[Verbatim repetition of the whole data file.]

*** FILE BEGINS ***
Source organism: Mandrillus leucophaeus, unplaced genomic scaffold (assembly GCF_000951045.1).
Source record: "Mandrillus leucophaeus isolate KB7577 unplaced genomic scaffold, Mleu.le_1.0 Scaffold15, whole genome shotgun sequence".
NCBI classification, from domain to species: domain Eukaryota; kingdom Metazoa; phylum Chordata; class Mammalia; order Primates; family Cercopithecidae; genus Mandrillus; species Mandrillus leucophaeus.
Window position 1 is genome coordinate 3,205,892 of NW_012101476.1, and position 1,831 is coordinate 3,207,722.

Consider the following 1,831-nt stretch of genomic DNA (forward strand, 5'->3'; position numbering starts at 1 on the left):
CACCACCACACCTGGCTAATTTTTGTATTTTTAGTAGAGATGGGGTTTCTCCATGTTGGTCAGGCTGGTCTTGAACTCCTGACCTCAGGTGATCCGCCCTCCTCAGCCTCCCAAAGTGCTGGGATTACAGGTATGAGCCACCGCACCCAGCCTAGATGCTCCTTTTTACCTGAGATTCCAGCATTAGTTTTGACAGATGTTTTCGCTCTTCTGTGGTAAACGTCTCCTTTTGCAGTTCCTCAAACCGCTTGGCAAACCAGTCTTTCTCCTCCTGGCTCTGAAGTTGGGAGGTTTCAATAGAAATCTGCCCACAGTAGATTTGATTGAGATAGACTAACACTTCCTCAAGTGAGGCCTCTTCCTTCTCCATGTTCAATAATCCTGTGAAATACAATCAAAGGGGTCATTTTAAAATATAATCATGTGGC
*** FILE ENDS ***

Source organism: Mandrillus leucophaeus, unplaced genomic scaffold (assembly GCF_000951045.1).
Source record: "Mandrillus leucophaeus isolate KB7577 unplaced genomic scaffold, Mleu.le_1.0 Scaffold15, whole genome shotgun sequence".
NCBI classification, from domain to species: domain Eukaryota; kingdom Metazoa; phylum Chordata; class Mammalia; order Primates; family Cercopithecidae; genus Mandrillus; species Mandrillus leucophaeus.
Window position 1 is genome coordinate 3,205,892 of NW_012101476.1, and position 1,831 is coordinate 3,207,722.

Consider the following 1,831-nt stretch of genomic DNA (forward strand, 5'->3'; position numbering starts at 1 on the left):
CACCACCACACCTGGCTAATTTTTGTATTTTTAGTAGAGATGGGGTTTCTCCATGTTGGTCAGGCTGGTCTTGAACTCCTGACCTCAGGTGATCCGCCCTCCTCAGCCTCCCAAAGTGCTGGGATTACAGGTATGAGCCACCGCACCCAGCCTAGATGCTCCTTTTTACCTGAGATTCCAGCATTAGTTTTGACAGATGTTTTCGCTCTTCTGTGGTAAACGTCTCCTTTTGCAGTTCCTCAAACCGCTTGGCAAACCAGTCTTTCTCCTCCTGGCTCTGAAGTTGGGAGGTTTCAATAGAAATCTGCCCACAGTAGATTTGATTGAGATAGACTAACACTTCCTCAAGTGAGGCCTCTTCCTTCTCCATGTTCAATAATCCTGTGAAATACAATCAAAGGGGTCATTTTAAAATATAATCATGTGGC